Jennifer Breheny Wallace is a freelance writer with three small children living in New York City. We are grateful for her collaboration.

Photo Credit: TB Kilman


Why Good Parenting Calls For Cheap Scare Tactics

Becky Blades, a Grown and Flown friend, writes: “Dirty clothes shouldn’t be scary,” said a person who has not opened the door to a 17-year-old’s bedroom room or shared a car with an open gym bag. Or a person who has not sent a laundry-challenged 18-year-old out into the world.

Becky Blades, Laundry or Die

Releasing my daughter into society without being sure she would actually do her laundry was a terrifying moment in my empty nesting transition, and I met it the way I meet most scary parenting encounters – with frantic, jerking shrieks of foreboding and emotional threats: “Your life will be out of control! No one will live with you! No one will love you!…Did I not make myself clear? No wire hangars!”

Being afraid my daughter did not know how to take care of herself and her things turned me into Mommy Dearest; I displaced aggression and spent way too much time passing judgment on her closet. But in the end, though it wasn’t pretty, sending her to college was therapeutic for me. It was the crescendo of a decade and a half of using fear as a parenting tool, and it was the leg of my mom journey that sent me into serious self-analysis.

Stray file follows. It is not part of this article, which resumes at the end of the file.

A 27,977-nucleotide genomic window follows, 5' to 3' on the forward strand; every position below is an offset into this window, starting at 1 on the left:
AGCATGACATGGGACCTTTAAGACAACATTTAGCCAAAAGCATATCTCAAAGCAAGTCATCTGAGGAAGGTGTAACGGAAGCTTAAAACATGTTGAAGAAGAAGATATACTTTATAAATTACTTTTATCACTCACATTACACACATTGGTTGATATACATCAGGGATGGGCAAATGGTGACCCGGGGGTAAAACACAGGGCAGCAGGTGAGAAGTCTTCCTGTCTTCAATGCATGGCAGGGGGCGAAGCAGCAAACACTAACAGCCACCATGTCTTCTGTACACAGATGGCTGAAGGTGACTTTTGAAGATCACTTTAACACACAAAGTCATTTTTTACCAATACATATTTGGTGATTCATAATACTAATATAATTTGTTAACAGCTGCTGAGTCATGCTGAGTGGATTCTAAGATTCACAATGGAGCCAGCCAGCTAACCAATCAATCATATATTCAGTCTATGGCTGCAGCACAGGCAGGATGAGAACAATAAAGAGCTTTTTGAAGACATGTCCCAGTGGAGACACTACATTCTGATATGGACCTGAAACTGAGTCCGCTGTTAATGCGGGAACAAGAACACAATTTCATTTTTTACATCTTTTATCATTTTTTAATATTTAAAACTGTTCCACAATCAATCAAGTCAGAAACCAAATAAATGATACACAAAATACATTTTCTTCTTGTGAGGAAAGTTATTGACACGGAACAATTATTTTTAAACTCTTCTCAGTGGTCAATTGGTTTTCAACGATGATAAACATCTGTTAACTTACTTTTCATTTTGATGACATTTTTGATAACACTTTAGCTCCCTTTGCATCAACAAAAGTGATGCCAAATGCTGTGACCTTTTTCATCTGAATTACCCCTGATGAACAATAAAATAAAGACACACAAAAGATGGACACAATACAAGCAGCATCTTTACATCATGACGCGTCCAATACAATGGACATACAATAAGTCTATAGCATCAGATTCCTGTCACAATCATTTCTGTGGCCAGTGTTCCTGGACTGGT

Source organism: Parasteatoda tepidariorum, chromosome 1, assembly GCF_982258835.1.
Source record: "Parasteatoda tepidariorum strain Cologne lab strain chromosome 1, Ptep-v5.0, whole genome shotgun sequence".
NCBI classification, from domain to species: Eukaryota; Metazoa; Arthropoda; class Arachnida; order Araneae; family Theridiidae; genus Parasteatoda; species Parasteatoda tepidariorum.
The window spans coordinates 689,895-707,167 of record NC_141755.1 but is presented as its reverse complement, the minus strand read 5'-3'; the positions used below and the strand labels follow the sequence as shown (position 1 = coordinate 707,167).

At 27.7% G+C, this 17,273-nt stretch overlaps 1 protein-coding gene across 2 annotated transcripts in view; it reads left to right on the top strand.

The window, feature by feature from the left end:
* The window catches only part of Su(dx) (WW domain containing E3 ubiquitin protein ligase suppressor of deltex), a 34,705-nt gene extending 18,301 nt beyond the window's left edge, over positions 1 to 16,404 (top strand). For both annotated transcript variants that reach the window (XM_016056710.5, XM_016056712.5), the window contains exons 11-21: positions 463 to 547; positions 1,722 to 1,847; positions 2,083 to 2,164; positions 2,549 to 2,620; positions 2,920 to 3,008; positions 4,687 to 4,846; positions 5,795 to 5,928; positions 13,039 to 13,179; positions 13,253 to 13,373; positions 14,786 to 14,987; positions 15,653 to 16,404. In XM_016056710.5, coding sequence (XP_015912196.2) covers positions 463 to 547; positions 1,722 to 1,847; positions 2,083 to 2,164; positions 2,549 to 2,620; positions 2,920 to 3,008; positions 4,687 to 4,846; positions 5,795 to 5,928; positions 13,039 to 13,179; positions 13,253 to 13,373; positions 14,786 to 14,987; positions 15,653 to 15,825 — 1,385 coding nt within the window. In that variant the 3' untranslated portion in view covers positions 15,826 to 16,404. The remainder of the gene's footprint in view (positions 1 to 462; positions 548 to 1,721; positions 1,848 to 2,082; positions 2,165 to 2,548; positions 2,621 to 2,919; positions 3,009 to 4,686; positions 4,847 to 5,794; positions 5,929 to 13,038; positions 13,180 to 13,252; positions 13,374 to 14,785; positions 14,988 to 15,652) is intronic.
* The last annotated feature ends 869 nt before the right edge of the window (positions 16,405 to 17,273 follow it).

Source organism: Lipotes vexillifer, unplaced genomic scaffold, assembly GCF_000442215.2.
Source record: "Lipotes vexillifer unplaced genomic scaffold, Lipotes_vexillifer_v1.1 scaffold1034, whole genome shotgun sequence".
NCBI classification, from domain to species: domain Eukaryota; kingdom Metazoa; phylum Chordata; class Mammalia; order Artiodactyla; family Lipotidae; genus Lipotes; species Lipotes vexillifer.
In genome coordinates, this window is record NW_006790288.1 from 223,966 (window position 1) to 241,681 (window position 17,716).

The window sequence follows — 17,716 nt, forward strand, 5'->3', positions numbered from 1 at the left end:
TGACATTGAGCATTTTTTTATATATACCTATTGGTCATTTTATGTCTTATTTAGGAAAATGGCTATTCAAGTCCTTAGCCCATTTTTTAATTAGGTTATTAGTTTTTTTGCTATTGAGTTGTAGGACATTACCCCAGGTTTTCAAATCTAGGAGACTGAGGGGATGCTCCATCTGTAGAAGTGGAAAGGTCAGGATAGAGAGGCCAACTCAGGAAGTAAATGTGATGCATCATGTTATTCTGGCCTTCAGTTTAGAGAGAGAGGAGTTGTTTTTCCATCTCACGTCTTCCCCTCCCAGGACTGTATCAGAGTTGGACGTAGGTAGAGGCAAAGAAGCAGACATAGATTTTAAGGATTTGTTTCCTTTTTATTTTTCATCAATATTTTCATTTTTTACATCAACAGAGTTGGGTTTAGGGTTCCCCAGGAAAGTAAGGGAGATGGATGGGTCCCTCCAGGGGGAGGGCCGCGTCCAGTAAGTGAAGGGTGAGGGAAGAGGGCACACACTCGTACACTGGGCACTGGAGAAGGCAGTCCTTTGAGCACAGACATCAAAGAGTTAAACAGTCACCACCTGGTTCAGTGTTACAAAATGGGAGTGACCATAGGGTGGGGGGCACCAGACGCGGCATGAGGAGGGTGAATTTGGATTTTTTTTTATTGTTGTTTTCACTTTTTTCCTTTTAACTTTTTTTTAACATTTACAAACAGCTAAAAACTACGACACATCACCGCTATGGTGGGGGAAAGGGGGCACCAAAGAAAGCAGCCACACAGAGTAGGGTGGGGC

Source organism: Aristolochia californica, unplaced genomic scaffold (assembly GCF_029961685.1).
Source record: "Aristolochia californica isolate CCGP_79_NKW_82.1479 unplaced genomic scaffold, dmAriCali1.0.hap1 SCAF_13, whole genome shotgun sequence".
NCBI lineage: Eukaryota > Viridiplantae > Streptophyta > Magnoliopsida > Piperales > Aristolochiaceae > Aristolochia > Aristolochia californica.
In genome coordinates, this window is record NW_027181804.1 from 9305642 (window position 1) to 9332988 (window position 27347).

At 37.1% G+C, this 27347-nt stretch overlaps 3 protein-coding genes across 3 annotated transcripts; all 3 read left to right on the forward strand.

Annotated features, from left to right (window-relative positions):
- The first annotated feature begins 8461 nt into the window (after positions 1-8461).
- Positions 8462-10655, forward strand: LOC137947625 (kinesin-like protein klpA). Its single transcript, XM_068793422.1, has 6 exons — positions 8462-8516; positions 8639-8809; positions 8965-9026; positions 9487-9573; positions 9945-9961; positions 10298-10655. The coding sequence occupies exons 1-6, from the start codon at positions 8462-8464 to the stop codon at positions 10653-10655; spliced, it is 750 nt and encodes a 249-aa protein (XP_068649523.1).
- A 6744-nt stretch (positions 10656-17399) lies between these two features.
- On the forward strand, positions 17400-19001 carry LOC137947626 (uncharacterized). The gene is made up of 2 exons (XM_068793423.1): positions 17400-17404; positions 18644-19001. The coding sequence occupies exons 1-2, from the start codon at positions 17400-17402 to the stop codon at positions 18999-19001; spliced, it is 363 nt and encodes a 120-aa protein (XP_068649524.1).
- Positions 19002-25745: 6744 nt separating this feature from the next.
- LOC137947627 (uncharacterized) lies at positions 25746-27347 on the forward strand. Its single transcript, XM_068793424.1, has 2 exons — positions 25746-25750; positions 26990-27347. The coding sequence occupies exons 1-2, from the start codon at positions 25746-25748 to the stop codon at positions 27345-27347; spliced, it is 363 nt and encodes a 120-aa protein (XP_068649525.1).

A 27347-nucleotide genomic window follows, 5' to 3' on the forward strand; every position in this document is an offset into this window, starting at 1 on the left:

One morning sitting at my journal, I wondered to myself if my two daughters, then 17 and 15, knew the difference between a mother’s warnings and real risk. Like generations of mothers before me, I had used predictions and exaggerations to make points, I had inflated and fabricated scenarios and lorded threats just to make sure I was heard. I always felt these tactics were cop-outs, that a better mom than I would not need to resort to such things.

As I journaled for days, through years of memories, I realized that stirring up a little fear was a big part of my job description. I remembered, for example, that my children had grown up in a much safer neighborhood than I had. They didn’t need to be afraid to walk to school, or to hang out at the neighborhood shopping center. But living in that safe, shiny “bubble” we had worked so hard to create for them had created its own risks. They were dangerously trusting, and truth be told, they didn’t know what door locks were actually for.

“Don’t talk to strangers” were not serious words in suburban la la land.  In fact, the phrase “stranger danger” would set our humor-seeking household doubling over in laughter when properly placed in a conversation.

That’s the funny thing about fear. It’s funny. Until it’s not.

And it’s a parent’s job to clarify the difference. It was my job to make sure my eight-year-old got to enjoy life with enough security to laugh at paranoid clichés like “stranger danger” and also to assure those same words will send a chill down her spine at age 18 when a middle-aged man gets a little too friendly on a deserted subway platform.